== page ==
Christmas Series | Figgy Pudding
December 21, 2020
Welcome to my 12 days of Christmas Foods! Each day I make a different Christmas recipe. I'll share which recipe I used, a little history about the recipe, the steps involved in making it, and, of course, delicious pictures. On day 1, I made gingerbread and on day 2, I made aged eggnog. Day 3 was roasted chestnuts. Day 4 was Christmas fudge, and day 5 was Mincemeat Pie. Day 6 was Chocolate-covered Pretzels, and day 7 was Fruit Cake.
On the eighth day of Christmas foods, I made the figgy pudding recipe from Food Network.
“Oh, bring us some figgy pudding. Oh, bring us some figgy pudding. Oh, bring us some figgy pudding, and bring it right here. We won’t go until we get some. We won’t go until we get some. We won’t go until we get some so bring it right here.”
How many of you have sung this song every year and wondered what in the world figgy pudding was?? If so, join the club. I imagined a dessert with a pudding-like consistency and jammed packed full of figs. The image in my mind wasn’t that appetizing to be honest. Now after trying figgy pudding, I completely understand why those people singing that song were so demanding when it came to this dessert. Holy Moly it’s so good! It’s more like cake than anything. And cover it in that delicious caramel sauce. I’m getting hungry just thinking about it!
History Lesson: Figgy pudding is also known as plum pudding and dates way back. Originally, figgy pudding contained preserved and sweetened meats and vegetables (just like mincemeat and fruitcake!). This provided a way for them to preserve their meats for the winter months. It was more savory than sweet containing beef, mutton, currants, raisins, prunes, wine, and spices. It was more of a soup-like consistency, and traditionally was served as dessert at a British Christmas dinner.
At the end of the 14th century, eggs, breadcrumbs, dried fruit, beer, and spirits were added which made it into more of a bread-like consistency. In Victorian England, people stopped putting meats into the pudding which resulted into the figgy pudding we know today. Back then the word ‘plum’ was used as a label for all dried fruits. This means that figgy and plum pudding sometimes didn’t even contain figs and/or plums!
In the 19th century, families would make up their figgy puddings the Sunday before Advent which was known as Stir-Up Sunday. Each person would stir the mixture for good luck. The recipe most used contained 13 ingredients which represented Jesus and the Twelve Apostles. It was wrapped, boiled, and left alone to mature until Christmas Day. The pudding was then steamed for 2 hours to warm it up before serving.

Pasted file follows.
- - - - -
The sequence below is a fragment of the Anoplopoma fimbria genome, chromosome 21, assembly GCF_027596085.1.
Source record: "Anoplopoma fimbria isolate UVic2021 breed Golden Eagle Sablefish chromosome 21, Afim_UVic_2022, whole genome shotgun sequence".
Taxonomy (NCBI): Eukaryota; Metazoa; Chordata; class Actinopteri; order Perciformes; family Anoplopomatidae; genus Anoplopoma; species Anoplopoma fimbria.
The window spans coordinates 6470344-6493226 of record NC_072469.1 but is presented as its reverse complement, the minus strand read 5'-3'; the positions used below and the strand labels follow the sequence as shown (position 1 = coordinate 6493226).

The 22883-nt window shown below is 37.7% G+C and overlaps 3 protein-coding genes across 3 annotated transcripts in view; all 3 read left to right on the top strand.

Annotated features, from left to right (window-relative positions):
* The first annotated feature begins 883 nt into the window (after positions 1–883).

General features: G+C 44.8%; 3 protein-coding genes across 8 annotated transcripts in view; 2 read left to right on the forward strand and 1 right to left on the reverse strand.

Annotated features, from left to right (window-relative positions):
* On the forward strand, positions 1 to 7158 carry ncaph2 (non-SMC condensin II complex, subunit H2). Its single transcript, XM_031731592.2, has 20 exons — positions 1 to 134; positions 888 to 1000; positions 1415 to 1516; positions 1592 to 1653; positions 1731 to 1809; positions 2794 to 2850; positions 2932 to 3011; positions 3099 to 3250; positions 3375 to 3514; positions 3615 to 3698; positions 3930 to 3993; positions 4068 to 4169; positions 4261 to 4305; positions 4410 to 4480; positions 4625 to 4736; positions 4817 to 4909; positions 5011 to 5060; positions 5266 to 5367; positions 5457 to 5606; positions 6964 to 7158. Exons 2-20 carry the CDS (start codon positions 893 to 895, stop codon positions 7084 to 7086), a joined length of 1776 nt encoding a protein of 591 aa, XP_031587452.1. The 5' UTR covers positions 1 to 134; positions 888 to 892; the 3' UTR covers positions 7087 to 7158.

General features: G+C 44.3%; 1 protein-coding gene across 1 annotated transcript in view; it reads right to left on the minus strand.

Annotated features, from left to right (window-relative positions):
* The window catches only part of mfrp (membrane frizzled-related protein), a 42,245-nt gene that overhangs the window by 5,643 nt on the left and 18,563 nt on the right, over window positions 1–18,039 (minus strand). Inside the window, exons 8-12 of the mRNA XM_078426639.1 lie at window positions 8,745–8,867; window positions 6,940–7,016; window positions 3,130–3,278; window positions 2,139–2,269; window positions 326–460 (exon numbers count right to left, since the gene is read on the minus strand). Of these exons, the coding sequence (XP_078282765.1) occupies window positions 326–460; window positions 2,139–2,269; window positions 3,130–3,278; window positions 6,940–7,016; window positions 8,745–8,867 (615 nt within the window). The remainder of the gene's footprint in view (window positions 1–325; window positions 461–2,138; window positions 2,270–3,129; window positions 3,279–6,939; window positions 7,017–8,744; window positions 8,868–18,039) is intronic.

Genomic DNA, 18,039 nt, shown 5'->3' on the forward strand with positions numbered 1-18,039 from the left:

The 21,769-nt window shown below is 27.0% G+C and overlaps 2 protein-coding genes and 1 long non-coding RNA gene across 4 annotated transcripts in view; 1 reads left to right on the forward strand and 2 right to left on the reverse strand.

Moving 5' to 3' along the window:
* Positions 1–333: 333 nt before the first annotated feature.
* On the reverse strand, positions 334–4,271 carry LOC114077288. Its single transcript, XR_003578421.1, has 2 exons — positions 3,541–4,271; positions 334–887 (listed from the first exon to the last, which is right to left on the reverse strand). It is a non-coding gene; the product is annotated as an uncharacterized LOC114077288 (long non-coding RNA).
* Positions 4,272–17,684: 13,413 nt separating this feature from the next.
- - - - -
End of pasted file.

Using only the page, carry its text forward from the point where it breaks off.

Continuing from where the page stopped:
In 1843, Charles Dickens’ A Christmas Carol mentioned the pudding describing it as “a speckled cannon-ball, so hard and firm, blazing in half of half-a-quartern of ignited brandy, and bedight with Christmas holly stuck into the top.” It was common to pour brandy over the pudding prior to serving and light it up for a show.
As for the song “We Wish You a Merry Christmas,” it’s likely it dates all the way back to the 16th or 17th century when the carolers would demand dessert and drinks to keep them energized while singing in the cold English nights.
You can find my sources and read more about figgy pudding on smithsonianmag.com and delishably.com.
Let's talk about the recipe! I got this figgy pudding recipe from Food Network. This recipe is AMAZING. It has some traditional elements such as a fig and date puree and some modern elements such as the delicious caramel sauce. I could eat this every single day. It's that good. The fig/date puree is added to butter, sugar, eggs, flour, and dark chocolate. The sauce consists of brown sugar, heavy cream, and butter. How could this be bad? Look at those ingredients! Yum! They recommended to serve with ice cream, but I found it to be perfect on its own. Just like the song, I'm not leaving until I get some figgy pudding.
See you all again tomorrow for day 9. Happy Eating!
December 21, 2020 by Laura Bullock